> script execution.
> </script>
>
> <script type=template id=a>
>    <script>
>     x =  "</+script><img onerror=alert(1)>"; // This is not safe, the
> alert(1) executes as script.
>   </+script>
> </script>
>
> <script>
> document.body.appendChild(document.getTemplateById("a").instantiate());
> </script>
>
> You should imagine, of course, the string not being written literally by
> the developer but instead generated on the server side by some code that
> knows how to escape strings for use in inline script tags (e.g., by
> escaping "\" and "</script").  It's certainly possible to defend against
> this XSS vector on the server, but it's one more XSS vector to worry about.
>
>  I hope this clarifies the proposal.
>>>
>>> Notes:
>>> - Just because it's described this way doesn't mean it has to be
>>> implemented this way - implementations could do template parsing in a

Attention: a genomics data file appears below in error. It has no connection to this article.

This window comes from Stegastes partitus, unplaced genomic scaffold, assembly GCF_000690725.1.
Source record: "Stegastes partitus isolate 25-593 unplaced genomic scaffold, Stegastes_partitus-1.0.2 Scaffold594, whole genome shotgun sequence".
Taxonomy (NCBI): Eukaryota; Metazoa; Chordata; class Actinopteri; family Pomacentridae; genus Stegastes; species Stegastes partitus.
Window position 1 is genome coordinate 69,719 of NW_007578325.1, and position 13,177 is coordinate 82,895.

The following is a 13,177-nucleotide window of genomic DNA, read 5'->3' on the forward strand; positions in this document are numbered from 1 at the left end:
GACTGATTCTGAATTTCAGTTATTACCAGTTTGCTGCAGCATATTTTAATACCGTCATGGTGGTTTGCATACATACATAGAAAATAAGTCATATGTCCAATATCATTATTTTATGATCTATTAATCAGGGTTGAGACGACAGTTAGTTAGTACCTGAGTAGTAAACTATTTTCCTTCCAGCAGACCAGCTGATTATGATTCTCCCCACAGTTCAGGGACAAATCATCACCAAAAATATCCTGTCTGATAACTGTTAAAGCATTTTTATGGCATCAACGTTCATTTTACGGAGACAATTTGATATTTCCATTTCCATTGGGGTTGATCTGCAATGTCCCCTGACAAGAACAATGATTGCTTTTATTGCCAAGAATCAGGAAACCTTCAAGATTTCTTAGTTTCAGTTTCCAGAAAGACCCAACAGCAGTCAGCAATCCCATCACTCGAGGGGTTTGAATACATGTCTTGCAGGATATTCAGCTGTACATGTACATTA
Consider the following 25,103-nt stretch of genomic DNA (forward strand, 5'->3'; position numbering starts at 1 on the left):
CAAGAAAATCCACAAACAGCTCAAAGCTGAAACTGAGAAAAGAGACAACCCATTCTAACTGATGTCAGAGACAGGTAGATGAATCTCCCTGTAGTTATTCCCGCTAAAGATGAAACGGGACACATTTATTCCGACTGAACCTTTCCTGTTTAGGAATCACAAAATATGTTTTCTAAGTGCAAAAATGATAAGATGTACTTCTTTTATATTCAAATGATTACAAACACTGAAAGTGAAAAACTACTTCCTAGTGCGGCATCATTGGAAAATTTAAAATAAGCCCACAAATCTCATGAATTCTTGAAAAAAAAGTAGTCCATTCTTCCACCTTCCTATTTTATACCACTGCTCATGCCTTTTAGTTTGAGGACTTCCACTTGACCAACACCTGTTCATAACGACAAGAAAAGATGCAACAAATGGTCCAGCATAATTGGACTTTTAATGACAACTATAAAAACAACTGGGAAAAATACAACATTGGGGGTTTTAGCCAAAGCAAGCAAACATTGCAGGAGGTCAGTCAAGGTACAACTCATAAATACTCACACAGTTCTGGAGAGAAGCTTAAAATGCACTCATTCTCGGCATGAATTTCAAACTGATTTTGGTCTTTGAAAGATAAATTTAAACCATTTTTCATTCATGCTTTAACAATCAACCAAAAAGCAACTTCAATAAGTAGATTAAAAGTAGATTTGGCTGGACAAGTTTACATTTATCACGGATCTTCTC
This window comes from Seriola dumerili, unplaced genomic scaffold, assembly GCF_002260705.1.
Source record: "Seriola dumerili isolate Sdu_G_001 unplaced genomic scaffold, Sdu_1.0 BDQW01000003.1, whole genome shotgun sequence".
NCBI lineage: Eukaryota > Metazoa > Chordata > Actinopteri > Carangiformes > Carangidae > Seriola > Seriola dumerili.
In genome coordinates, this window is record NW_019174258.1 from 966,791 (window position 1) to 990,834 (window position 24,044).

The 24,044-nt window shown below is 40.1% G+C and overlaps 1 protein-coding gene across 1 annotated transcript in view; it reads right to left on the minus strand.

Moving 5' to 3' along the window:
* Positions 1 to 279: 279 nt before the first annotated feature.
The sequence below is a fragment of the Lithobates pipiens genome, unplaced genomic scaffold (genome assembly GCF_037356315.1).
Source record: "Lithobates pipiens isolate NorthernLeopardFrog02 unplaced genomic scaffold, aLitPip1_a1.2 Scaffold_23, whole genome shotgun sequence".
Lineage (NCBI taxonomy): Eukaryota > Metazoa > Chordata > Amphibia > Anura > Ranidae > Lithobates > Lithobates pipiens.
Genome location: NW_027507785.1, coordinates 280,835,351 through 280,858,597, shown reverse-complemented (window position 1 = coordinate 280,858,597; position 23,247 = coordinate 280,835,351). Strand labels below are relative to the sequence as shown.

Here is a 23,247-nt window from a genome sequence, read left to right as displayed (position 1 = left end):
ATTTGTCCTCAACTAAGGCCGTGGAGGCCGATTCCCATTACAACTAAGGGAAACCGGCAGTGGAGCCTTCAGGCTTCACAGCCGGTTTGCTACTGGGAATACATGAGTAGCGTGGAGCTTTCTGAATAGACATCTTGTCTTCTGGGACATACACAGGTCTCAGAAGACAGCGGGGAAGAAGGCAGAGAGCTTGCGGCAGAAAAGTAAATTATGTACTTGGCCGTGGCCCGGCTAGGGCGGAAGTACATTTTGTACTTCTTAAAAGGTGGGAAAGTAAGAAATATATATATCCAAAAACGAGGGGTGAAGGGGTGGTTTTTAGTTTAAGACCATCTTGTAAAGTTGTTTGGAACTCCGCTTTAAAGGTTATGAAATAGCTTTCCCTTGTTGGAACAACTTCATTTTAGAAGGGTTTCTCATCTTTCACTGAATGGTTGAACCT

>>> single pass with HTML parsing if desired. I wrote it this way mainly to
>>> demonstrate the desired properties/
>>>
>>
>> I'm not sure how we'd be able to that without running multiple copies of
>> the tokenizer state machine in parallel.  The tokenizer states for the
>> template fragment parser aren't going to line up in any meaningful way with
>> the top-level tokenizer's search for an appropriate end tag to escape from
>> the script data states.
>>
>>
>> I'm pretty confident it's *possible* to do a one-pass version of this
>> algorithm, but I am not sure if it is easy, or if it is desirable.
>>
>> What I actually imagined (knowing much less about HTML parsing than you)
>> was that you'd enter a different tokenizer state after encountering a
>> <script template> than a <script>. But defining that state would be
>> challenging.
>>
>
> Sure, but you're going to need a 17x bigger tokenizer state machine
> because you'll need to track all 17 script data states for the top-level
> tokenizer at the same time as you're tracking all the states for the
> template fragment tokenzier.
>
> Adam
>
>


-- 
morrita
Received on Thursday, 1 November 2012 15:43:14 GMT

This archive was generated by hypermail 2.3.1 : Tuesday, 26 March 2013 18:49:55 GMT